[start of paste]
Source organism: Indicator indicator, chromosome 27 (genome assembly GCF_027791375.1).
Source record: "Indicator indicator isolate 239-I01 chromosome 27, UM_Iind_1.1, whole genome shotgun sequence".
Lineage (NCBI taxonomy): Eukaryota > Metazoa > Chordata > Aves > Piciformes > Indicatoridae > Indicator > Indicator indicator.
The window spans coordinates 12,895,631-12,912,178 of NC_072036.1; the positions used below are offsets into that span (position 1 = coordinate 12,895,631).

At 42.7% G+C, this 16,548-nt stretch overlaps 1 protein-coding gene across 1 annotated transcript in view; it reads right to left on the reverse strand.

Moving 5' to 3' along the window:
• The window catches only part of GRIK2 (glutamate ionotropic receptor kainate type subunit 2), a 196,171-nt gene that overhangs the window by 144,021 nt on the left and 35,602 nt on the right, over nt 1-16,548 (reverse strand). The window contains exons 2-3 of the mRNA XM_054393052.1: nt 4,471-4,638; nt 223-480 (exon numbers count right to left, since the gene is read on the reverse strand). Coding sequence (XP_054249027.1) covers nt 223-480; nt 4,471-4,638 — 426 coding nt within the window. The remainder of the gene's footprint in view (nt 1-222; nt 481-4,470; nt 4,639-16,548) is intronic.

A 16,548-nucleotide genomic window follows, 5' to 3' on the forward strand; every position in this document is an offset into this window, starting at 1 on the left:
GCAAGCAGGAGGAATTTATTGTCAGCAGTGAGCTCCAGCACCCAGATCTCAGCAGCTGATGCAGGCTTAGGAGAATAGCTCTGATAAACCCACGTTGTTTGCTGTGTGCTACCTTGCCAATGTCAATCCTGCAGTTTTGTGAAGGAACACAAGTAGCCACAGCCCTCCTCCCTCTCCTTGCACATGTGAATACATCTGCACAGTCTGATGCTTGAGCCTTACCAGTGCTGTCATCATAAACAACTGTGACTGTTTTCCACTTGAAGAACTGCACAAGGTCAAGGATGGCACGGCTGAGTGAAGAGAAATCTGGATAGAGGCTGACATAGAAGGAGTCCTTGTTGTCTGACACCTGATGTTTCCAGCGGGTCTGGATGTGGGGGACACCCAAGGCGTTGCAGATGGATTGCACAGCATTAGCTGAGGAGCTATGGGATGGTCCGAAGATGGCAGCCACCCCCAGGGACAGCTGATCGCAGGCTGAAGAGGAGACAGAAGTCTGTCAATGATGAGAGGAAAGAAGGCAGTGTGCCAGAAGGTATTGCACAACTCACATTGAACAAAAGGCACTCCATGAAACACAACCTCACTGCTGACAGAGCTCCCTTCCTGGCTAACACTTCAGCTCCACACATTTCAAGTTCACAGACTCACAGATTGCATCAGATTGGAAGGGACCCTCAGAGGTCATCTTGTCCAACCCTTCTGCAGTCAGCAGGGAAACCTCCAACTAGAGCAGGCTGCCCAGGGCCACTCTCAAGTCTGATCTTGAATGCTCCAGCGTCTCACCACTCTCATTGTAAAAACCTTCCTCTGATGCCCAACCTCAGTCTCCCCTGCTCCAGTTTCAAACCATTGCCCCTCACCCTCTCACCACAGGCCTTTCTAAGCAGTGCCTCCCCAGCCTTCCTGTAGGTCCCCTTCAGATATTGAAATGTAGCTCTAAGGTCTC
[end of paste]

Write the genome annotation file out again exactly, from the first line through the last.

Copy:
Source organism: Indicator indicator, chromosome 27 (genome assembly GCF_027791375.1).
Source record: "Indicator indicator isolate 239-I01 chromosome 27, UM_Iind_1.1, whole genome shotgun sequence".
Lineage (NCBI taxonomy): Eukaryota > Metazoa > Chordata > Aves > Piciformes > Indicatoridae > Indicator > Indicator indicator.
The window spans coordinates 12,895,631-12,912,178 of NC_072036.1; the positions used below are offsets into that span (position 1 = coordinate 12,895,631).

At 42.7% G+C, this 16,548-nt stretch overlaps 1 protein-coding gene across 1 annotated transcript in view; it reads right to left on the reverse strand.

Moving 5' to 3' along the window:
• The window catches only part of GRIK2 (glutamate ionotropic receptor kainate type subunit 2), a 196,171-nt gene that overhangs the window by 144,021 nt on the left and 35,602 nt on the right, over nt 1-16,548 (reverse strand). The window contains exons 2-3 of the mRNA XM_054393052.1: nt 4,471-4,638; nt 223-480 (exon numbers count right to left, since the gene is read on the reverse strand). Coding sequence (XP_054249027.1) covers nt 223-480; nt 4,471-4,638 — 426 coding nt within the window. The remainder of the gene's footprint in view (nt 1-222; nt 481-4,470; nt 4,639-16,548) is intronic.

A 16,548-nucleotide genomic window follows, 5' to 3' on the forward strand; every position in this document is an offset into this window, starting at 1 on the left:
GCAAGCAGGAGGAATTTATTGTCAGCAGTGAGCTCCAGCACCCAGATCTCAGCAGCTGATGCAGGCTTAGGAGAATAGCTCTGATAAACCCACGTTGTTTGCTGTGTGCTACCTTGCCAATGTCAATCCTGCAGTTTTGTGAAGGAACACAAGTAGCCACAGCCCTCCTCCCTCTCCTTGCACATGTGAATACATCTGCACAGTCTGATGCTTGAGCCTTACCAGTGCTGTCATCATAAACAACTGTGACTGTTTTCCACTTGAAGAACTGCACAAGGTCAAGGATGGCACGGCTGAGTGAAGAGAAATCTGGATAGAGGCTGACATAGAAGGAGTCCTTGTTGTCTGACACCTGATGTTTCCAGCGGGTCTGGATGTGGGGGACACCCAAGGCGTTGCAGATGGATTGCACAGCATTAGCTGAGGAGCTATGGGATGGTCCGAAGATGGCAGCCACCCCCAGGGACAGCTGATCGCAGGCTGAAGAGGAGACAGAAGTCTGTCAATGATGAGAGGAAAGAAGGCAGTGTGCCAGAAGGTATTGCACAACTCACATTGAACAAAAGGCACTCCATGAAACACAACCTCACTGCTGACAGAGCTCCCTTCCTGGCTAACACTTCAGCTCCACACATTTCAAGTTCACAGACTCACAGATTGCATCAGATTGGAAGGGACCCTCAGAGGTCATCTTGTCCAACCCTTCTGCAGTCAGCAGGGAAACCTCCAACTAGAGCAGGCTGCCCAGGGCCACTCTCAAGTCTGATCTTGAATGCTCCAGCGTCTCACCACTCTCATTGTAAAAACCTTCCTCTGATGCCCAACCTCAGTCTCCCCTGCTCCAGTTTCAAACCATTGCCCCTCACCCTCTCACCACAGGCCTTTCTAAGCAGTGCCTCCCCAGCCTTCCTGTAGGTCCCCTTCAGATATTGAAATGTAGCTCTAAGGTCTC